Here is the video about how to use the audience participation aspect of Google Slides.
Using Twitter as a backchannel can be great, particularly if you work with adult learners. You're going to find a lot of your learners are on Twitter already, and they'll have an understanding of what a hashtag is, which is handy because you can use a hashtag to group tweets under a certain conversation.
It might not be the most appropriate tool for younger learners, but certainly, in my experience, the simplicity of Twitter makes it a great backchannel.
It's free; there's an element of forced brevity because tweets can only be up to 280 characters. You can share images, and that sort of thing as well. So you can rethink how you use Twitter, it can be an effective backchannel.
This is a free chatroom designed with teachers in mind. It's really easy to set up; you don't need to get your learners to log in. It's freemium, but I happened to notice that the full paid program is just $15 a year, so that might be worth looking into.
I've not played with Backchannel Chat as much as I'd like, but it's certainly on my list of things to experiment with.
I talked about Padlet in Episode 15 of The Teaching Space Podcast. If you hop over to theteachingspace.com/15 then you can hear or read my comments on Padlet.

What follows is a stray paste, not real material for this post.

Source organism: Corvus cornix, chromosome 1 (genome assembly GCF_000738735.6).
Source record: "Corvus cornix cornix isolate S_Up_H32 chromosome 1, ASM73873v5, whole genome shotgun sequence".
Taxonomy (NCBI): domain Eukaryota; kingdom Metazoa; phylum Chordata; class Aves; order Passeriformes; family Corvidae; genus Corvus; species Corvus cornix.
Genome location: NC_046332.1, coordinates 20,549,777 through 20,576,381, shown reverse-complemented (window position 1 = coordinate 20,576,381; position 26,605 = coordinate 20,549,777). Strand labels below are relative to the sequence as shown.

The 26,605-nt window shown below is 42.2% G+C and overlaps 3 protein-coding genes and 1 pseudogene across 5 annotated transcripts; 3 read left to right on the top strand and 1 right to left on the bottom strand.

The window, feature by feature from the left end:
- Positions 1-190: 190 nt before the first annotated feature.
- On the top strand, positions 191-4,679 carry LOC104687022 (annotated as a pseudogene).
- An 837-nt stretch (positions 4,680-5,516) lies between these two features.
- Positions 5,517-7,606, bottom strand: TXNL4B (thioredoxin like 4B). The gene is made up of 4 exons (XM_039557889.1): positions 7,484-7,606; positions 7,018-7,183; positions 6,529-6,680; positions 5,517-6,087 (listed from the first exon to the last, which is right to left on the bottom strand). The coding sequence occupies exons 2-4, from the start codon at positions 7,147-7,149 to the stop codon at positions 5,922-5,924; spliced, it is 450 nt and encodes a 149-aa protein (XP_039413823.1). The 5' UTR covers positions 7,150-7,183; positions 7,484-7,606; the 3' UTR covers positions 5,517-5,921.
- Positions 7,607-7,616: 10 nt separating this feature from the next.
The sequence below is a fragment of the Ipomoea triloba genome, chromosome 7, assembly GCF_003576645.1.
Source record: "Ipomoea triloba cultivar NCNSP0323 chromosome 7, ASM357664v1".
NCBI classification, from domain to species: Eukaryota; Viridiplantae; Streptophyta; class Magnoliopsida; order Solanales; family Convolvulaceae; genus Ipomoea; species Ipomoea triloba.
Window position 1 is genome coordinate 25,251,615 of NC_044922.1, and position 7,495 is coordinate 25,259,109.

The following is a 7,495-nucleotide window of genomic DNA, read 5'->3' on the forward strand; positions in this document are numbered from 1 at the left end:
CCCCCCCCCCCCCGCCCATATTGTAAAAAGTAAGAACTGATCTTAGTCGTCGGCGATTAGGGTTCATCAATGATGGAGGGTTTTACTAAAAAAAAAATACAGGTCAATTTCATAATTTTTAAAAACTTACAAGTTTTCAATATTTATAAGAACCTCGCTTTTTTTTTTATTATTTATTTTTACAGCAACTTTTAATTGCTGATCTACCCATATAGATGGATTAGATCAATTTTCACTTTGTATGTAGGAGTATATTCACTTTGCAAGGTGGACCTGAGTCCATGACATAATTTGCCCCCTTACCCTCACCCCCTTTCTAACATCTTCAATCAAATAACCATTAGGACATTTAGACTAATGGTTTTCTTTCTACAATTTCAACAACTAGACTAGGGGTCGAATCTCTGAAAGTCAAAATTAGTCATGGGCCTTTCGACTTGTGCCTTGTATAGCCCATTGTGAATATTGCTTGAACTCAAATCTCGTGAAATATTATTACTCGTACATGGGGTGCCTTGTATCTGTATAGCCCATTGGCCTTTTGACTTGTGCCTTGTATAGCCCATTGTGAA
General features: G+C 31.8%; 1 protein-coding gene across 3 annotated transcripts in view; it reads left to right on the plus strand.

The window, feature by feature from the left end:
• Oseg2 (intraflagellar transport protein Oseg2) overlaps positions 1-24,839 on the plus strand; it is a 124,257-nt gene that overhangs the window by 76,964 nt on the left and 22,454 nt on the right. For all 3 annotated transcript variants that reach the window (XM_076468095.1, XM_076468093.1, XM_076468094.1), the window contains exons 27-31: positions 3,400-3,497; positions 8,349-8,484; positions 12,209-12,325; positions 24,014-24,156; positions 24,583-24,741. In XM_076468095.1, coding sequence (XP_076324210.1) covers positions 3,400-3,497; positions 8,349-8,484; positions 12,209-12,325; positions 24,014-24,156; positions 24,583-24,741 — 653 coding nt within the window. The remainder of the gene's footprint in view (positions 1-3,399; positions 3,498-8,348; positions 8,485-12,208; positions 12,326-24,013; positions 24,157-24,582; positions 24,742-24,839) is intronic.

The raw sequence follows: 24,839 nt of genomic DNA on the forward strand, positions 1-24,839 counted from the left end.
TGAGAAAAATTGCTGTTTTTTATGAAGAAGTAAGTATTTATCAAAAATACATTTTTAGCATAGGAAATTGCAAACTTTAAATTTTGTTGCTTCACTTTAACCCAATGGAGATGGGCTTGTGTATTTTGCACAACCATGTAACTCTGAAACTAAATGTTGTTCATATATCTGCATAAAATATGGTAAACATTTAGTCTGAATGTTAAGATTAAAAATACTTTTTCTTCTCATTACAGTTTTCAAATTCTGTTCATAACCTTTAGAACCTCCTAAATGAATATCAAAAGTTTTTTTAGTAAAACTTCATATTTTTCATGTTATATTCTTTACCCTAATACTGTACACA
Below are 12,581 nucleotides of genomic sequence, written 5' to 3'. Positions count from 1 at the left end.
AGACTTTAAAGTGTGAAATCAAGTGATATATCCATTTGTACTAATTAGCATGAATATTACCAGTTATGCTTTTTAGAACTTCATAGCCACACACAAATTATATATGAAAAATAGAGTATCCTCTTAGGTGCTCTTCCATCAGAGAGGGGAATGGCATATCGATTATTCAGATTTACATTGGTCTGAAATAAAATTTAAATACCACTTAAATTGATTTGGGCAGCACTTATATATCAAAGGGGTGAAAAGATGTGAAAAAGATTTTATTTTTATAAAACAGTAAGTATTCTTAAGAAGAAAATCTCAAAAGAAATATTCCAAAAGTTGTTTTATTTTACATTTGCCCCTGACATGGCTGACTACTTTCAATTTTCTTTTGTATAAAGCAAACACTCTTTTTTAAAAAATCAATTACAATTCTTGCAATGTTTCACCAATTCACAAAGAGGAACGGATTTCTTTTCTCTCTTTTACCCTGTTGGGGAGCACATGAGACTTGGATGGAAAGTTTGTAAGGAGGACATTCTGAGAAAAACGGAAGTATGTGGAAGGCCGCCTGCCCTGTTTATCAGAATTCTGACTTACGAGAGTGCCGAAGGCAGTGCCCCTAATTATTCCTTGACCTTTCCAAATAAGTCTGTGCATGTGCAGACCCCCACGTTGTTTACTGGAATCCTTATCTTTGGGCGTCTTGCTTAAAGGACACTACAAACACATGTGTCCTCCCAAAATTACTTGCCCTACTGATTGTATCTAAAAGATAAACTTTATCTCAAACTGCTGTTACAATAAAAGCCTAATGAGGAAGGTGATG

Essentially, it's an online bulletin board, like a notice board. And what I really like about it, is there is a backchannel layout which you can select.
Padlet's had a bit of a hard time recently because they've just changed their charging model. Now you can have just a limited number of Padlets for free, and then you have to pay to have sort of more options, so it's a freemium model.
I can understand the backlash, I get it, I really do, and as teachers, we don't have a budget to spend on tools like this. However, I also understand that as a business they need to find a way to be sustainable, so I kind of get why they've done it.
Whatever you think about that, Padlet is a really great tool, so I recommend you give it a try.
That's T-O-Z-Z-L. What a lovely word. I like this tool on the basis of its name alone.
Tozzl is a digital pin board, message board, type thing. It's password protected, and as a teacher that makes me feel nice and comfortable. There's that nice extra layer of security.
It's free, which also makes my heart sing. It's quite a new tool for me, so I've not had a chance to dig into it quite as much as I'd like. However, I found a great video on YouTube that explains everything about Tozzl which you can find just above.
There you have it, nine classroom backchannel tools you can start using today. I would love to know if you try one or some, or all of these tools.
The best way to start a conversation about backchannels, or anything technology for learning related, is to join The Teaching Space Staff Room which is our closed Facebook group. It's a small group at the moment, a little quiet, I'd love to see a bit more conversation going on in there.
If you've not had a chance to join, please, please, please, please do so.; You will need to request to join, it's not an automatic thing, but I will do my best to accept your request as soon as possible.
Okay, I think that's all from me today. Thank you so much for listening to this short and sweet, but hopefully valuable episode, and I hope you'll join me next time.